- Oxford Handbooks in Linguistics
- The Oxford Handbook of Pragmatics
- Preface and Acknowledgements
- List of Symbols and Abbreviations
- List of Contributors
- Introduction: What is Pragmatics?
- Contextualism and Semantic Minimalism
- Neo-Gricean Pragmatics
- Relevance Theory
- Formal Pragmatics
- Continental European Perspective View
- The Sociological Foundations of Pragmatics
- Presupposition and Givenness
- Speech Acts
- Deixis and the Interactional Foundations of Reference
- Cognitive Pragmatics
- Developmental Pragmatics
- Experimental Pragmatics
- Computational Pragmatics
- Clinical Pragmatics
- Politeness and Impoliteness
- Cross-Cultural and Intercultural Pragmatics
- Interlanguage Pragmatics
- Conversation Analysis
- Pragmatics and Semantics
- Pragmatics and Grammar: More Pragmatics or More Grammar
- Pragmatics and Morphology: Morphopragmatics
- Pragmatics and the Lexicon
- Pragmatics and Prosody
- Pragmatics and Language Change: Historical Pragmatics
- Pragmatics and Information Structure
- Oxford Handbooks in Linguistics
Abstract and Keywords
Pragmatics is one of the most vibrant and rapidly growing fields in linguistics and the philosophy of language. It is a particularly complex subject with all kinds of disciplinary influences and few, if any, clear boundaries. This chapter provides an authoritative, comprehensive, and up-to-date overview of the contemporary landscape of pragmatics. It starts with the question of what is pragmatics. It then surveys the two main schools of thought in pragmatics: the Anglo-American and European Continental traditions. This is followed by a review of macro-pragmatics, which covers cognitively oriented macro-pragmatics, such as experimental, computational, and clinical pragmatics; socially and/or culturally oriented macro-pragmatics, such as politeness and impoliteness studies, cultural, cross- and intercultural, and interpersonal pragmatics; and those branches of macro-pragmatics that are not easily and/or neatly placed in the first two categories, such as historical, corpus, and literary pragmatics. The final section addresses the organization and content of this handbook.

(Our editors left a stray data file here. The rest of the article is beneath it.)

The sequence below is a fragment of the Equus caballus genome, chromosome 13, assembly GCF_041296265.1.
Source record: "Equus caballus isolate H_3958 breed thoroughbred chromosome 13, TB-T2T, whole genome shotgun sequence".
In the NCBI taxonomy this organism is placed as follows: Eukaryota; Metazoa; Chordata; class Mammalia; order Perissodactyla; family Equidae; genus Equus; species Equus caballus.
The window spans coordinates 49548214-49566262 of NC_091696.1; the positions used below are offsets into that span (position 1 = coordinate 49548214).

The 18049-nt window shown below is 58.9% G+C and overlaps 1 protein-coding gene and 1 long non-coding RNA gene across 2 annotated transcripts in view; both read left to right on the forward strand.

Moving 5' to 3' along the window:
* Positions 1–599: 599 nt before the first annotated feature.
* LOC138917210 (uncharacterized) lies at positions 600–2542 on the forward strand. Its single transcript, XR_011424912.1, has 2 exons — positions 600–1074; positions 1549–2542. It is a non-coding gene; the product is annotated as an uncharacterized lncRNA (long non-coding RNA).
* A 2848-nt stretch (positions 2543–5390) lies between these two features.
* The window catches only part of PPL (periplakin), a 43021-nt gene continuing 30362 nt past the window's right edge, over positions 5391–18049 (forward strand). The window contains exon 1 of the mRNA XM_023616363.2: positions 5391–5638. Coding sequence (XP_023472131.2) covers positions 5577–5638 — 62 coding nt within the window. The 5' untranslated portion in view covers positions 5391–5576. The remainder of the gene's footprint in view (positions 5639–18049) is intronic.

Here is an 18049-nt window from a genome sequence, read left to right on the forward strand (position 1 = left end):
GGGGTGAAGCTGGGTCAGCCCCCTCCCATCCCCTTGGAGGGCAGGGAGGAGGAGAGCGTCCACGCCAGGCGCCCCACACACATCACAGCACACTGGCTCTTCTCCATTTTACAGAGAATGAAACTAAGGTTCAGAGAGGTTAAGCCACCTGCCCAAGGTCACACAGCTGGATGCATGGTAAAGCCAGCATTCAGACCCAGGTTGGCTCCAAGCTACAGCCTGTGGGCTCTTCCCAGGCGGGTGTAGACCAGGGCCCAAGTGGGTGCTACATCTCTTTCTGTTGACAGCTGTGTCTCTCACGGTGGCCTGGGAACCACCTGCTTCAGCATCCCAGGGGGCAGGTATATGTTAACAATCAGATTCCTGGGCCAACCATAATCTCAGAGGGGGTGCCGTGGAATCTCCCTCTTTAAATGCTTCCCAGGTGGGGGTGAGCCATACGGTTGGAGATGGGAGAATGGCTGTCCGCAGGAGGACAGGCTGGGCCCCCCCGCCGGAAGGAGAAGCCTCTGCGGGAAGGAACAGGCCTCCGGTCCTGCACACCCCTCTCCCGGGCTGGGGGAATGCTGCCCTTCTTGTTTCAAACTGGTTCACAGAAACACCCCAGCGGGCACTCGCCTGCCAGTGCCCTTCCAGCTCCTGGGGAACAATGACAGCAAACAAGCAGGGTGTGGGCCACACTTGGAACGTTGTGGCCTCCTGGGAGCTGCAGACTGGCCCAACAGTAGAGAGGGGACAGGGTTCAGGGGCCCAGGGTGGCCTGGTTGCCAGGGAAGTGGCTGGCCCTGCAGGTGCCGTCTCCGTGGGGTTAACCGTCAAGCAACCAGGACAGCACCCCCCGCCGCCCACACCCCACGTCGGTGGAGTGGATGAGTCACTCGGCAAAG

Keywords: pragmatics, Anglo-American component pragmatics, European Continental perspective pragmatics, cognitively-oriented macro-pragmatics, socially- and/or culturally-oriented pragmatics, language use in context
Yan Huang is Professor of Linguistics at the University of Auckland. He has previously taught linguistics at the University of Cambridge, University of Oxford, and University of Reading, where he was Professor of Theoretical Linguistics. His main research interests are in pragmatics, semantics and syntax, especially the pragmatics–semantics interface and the pragmatics–syntax interface. His published work includes The Syntax and Pragmatics of Anaphora (Cambridge University Press, 1994, re-issued 2007), Anaphora: A Cross-Linguistic Study (Oxford University Press, 2000), and Pragmatics (Oxford University Press, 2007). He has also published a number of articles and reviews in leading international journals of linguistics.
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